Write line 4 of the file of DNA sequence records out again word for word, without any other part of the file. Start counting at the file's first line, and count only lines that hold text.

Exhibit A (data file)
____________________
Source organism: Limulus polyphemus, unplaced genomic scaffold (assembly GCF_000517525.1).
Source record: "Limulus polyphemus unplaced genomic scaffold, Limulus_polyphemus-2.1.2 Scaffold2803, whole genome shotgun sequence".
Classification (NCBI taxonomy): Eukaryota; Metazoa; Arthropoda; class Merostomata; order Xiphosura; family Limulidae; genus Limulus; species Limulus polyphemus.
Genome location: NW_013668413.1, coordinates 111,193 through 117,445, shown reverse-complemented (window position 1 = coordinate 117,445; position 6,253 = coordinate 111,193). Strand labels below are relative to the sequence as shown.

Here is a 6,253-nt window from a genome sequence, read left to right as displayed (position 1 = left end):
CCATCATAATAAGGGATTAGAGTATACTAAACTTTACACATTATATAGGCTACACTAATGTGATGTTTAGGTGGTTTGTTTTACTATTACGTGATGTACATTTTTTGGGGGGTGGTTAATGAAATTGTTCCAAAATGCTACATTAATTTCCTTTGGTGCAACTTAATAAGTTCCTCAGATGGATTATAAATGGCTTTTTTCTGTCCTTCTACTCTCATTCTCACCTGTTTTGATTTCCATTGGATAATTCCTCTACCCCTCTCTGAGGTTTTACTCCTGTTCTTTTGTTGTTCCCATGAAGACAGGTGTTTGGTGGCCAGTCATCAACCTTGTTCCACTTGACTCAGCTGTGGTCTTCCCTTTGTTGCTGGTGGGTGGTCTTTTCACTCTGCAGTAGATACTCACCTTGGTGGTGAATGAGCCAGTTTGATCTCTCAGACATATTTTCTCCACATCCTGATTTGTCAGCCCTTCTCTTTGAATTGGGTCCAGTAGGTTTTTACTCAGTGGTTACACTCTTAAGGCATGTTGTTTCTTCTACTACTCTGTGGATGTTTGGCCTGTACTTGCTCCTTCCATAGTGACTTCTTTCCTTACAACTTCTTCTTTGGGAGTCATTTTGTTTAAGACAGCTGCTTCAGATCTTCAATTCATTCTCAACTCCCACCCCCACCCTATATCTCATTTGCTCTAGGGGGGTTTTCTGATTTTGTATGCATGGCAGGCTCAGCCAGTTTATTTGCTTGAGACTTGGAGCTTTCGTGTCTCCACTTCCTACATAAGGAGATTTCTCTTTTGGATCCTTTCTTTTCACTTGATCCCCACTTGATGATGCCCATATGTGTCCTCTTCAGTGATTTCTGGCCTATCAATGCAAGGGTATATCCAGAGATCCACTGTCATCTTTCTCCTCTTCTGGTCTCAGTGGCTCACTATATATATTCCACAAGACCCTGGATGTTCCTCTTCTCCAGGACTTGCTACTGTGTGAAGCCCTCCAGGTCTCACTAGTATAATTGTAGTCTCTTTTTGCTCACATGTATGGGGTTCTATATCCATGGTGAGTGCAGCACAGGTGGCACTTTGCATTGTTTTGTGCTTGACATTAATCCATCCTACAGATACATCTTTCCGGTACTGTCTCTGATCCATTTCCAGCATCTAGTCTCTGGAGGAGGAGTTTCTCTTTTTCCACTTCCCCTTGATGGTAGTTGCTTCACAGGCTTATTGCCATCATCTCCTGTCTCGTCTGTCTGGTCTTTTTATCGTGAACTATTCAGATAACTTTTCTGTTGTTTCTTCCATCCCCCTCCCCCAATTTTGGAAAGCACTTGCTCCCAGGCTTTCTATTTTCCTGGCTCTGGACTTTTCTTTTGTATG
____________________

Genome location: NW_013668413.1, coordinates 111,193 through 117,445, shown reverse-complemented (window position 1 = coordinate 117,445; position 6,253 = coordinate 111,193). Strand labels below are relative to the sequence as shown.